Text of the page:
Art Since 1945, Journal entry 7, 2000-2010 by Dave Holmander

Journal #7 2000-2010

 David Holmander  at Tuesday, November 22, 2016 1:40:41 PM EST

Journal Entry 7

Art Since 1900 volume 2
Period 2000-2010 pp707 – 769

By Dave Holmander

How do we escape ourselves? The essence defies logic. In literary terms, it is rhetorically an oxymoron expression. Thus 2007 cite particular importance to avant-garde art in an exhibition at the Cite de la Musique , Paris showing the development of the work of American artist Christian Marclay over a period of time.  Marclay is not alone during this period but brings value to the discussion in referencing intentionality.

Clement Greenberg wrote in-depth about the implicit and explicit variant shades of grey creative intentionality encompasses contemporary artist while undergoing commodification of autonomy.

According to Jeanne Willette (Greenberg stated that art can “save” itself from being entertainment by demonstrating that the experience it provides is “unobtainable from any other source.” It is the task of art to demonstrate that which is “unique” and “irreducible”, particular or peculiar to art and that which determines the operation peculiar and exclusive to itself. All effects borrowed from any other medium must be eliminated, rendering the art form pure. “Purity” becomes a guarantee of “quality” and “independence” of avant-garde art. All extrinsic effects should be eliminated from painting.) 1.

Likewise, Greenberg draws this connection from the past to the presence when he says “I cannot insist enough that Modernism (define: Modernism as any art created by commentary artist {dh}) has never meant anything like a break with the past. It may mean a devolution, an unraveling of anterior tradition, but it also means its further evolution. Modernist art develops out of the past without gaps or break, and wherever it ends up, it will never stop being intelligible in terms of the past.” The implication means there is no autonym from foundation and originality. The artist, albeit the “workman” to use a Biblical metaphor build upon the foundation lain by another. Avant-garde will precede an uncharted direction but never alleviated of the past.  For example the avant-gardist is only such because there is prior art in which to distinguish.

Greenberg also makes distinction to “authentic self-reflexive” or “self critical”. He sees the avant-garde as one who test the work of art against its own logic and who acknowledges the history of a specific medium. Herein, he notes with distinction, a difference of self-criticism and that of the criticism of the Enlightenment.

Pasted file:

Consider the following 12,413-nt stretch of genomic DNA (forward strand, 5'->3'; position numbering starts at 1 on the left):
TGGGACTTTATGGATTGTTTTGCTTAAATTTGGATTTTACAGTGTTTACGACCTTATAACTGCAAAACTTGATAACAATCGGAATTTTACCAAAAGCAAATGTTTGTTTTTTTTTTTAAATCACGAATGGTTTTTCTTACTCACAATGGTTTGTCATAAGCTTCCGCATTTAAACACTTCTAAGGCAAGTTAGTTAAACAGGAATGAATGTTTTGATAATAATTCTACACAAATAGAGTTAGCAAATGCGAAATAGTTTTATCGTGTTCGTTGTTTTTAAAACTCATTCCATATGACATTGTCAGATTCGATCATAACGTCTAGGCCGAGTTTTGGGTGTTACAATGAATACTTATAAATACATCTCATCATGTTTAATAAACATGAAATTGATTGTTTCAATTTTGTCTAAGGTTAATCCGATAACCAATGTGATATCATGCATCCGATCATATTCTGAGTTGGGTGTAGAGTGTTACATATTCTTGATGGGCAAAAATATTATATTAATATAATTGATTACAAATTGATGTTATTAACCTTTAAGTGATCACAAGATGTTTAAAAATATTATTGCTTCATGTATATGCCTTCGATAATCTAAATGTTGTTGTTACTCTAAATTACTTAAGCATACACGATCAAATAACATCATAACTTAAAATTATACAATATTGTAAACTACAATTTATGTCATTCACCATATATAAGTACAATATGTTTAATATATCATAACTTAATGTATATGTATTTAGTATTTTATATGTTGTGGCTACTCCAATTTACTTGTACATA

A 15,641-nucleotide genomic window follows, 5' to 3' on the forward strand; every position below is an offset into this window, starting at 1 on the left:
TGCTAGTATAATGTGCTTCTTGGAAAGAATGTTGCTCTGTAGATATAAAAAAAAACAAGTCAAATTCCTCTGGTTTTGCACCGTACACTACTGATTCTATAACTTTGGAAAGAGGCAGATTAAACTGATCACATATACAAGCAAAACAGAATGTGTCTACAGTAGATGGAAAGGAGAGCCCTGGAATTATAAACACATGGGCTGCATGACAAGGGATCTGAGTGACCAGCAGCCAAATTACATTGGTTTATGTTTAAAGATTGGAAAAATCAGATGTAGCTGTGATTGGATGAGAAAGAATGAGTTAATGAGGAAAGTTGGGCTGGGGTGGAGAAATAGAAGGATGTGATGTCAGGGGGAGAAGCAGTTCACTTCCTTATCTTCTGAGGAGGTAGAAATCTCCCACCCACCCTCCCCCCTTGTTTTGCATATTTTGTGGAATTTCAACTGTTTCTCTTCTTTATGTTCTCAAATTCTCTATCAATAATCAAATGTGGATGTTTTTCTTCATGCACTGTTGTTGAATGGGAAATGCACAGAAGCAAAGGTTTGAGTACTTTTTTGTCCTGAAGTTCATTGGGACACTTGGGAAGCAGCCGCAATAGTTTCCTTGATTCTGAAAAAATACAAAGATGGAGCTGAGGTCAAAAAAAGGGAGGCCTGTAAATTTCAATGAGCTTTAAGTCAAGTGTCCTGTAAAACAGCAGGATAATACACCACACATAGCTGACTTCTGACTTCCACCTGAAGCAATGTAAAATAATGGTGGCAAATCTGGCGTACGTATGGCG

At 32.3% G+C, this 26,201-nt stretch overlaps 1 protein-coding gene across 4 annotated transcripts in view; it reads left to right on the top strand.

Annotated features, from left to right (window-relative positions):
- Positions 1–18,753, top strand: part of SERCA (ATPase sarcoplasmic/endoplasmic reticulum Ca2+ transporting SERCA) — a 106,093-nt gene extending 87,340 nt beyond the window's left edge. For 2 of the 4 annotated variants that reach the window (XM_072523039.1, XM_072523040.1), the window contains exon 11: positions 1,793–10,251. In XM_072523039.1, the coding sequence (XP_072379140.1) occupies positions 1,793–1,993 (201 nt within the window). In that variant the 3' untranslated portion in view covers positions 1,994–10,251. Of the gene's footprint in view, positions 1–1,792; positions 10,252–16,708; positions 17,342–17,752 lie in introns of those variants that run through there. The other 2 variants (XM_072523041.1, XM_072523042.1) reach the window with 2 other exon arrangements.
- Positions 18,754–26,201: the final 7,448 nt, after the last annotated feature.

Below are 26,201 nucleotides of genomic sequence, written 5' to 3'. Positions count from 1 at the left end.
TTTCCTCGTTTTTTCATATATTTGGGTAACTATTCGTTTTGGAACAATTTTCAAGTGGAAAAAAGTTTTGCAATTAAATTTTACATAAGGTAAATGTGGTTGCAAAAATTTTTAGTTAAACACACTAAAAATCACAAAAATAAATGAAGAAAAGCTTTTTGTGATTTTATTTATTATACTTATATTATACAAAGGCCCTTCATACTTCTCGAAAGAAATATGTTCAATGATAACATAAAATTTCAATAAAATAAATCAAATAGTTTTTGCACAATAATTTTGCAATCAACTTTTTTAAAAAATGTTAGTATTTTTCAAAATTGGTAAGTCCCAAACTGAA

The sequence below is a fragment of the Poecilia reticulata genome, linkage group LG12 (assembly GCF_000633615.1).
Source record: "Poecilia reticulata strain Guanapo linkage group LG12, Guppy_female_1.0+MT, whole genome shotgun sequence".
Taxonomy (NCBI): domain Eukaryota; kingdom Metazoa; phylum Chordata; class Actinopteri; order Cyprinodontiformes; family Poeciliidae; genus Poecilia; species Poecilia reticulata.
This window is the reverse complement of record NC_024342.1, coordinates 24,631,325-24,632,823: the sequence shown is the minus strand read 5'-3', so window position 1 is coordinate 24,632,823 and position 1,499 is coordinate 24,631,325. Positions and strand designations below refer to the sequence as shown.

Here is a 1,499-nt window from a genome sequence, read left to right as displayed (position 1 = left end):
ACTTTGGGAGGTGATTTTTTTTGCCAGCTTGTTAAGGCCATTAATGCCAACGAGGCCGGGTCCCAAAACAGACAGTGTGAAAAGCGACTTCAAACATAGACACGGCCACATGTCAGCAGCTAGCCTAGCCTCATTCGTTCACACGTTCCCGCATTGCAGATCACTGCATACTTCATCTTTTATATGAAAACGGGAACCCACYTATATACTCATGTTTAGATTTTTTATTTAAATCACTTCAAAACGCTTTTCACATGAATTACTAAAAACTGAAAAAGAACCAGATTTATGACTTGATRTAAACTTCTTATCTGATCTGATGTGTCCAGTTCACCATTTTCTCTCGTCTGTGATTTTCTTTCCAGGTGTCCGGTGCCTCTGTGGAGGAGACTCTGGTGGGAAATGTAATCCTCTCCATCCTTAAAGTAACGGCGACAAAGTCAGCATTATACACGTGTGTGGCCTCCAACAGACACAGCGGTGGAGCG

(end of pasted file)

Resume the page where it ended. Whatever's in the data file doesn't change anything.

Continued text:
Whereas, criticism of the Enlightenment came from the external review against outside standard, self-critiques in internalized by one own evaluation and perspective.

By the seventies three development were evident forcing a major shift in what constituted avant-garde. Rejection of single a medium, the “dematerialization” of aesthetic and advent of conceptualism. Therefore, as we see the work in being produces in the first decade of the 21st century all the element are in play for less implicit more explicit intentional avant-garde.

It is seen in the work of Christian Marclay recognized by Cite de la Musique and the incorruption of a new term “ post medium condition”.

A visual artist also musician brings mix medium and video to the installation with thematic appointments using synchronous sound and technical support.. Among the works on exhibition are Telephones, 1995 7 min 30 seconds video and Video Quartet 2002,  a four channel DVD projection with sound running 14 min depicting a variety instrumental performances one being cockroaches running over piano keys. To his credit but not discussed here is his performance work employing Power Point and investigative journalism and writing specifically. Additionally William Kentridge chooses animated film when he photographs charcoal drawings, then erases them in part photo shouting again until he has created a cinematic strip title Medicine Chest 2000.

In returning to South Africa his home Kentridge raises the aesthetic paradox of political art having ties to the African National Congress. Two issues relative to history and the moral imperative have been instrumental in his evolution as an artist. 
 
In some ways the influence of this period is summarized by Ana Mendieta when interview by RoseLee Goldberg 2004 saying “I want to work with reality. Not representation of reality. I don’t want my work to represent something. I want people not  to look at it but to be in it, sometimes without even knowing it is art”. This is a key to avant-garde,  we are art and that’s what matters.


 1.Dr. Jeanne S. M. Willette and Art History Unstuffed. 
info@arthistoryunstuffed.com

 Collapse Commentsfor Journal #7 2000-2010Comments: 1AddComment

  • Access the profile card for user: Brian Bishop Brian Bishop said…Monday, November 28, 2016 12:32:56 PM ESTThat is an excellent quote by Mendieta to summarize this section, and the ideas you are grappling with. Bravo!

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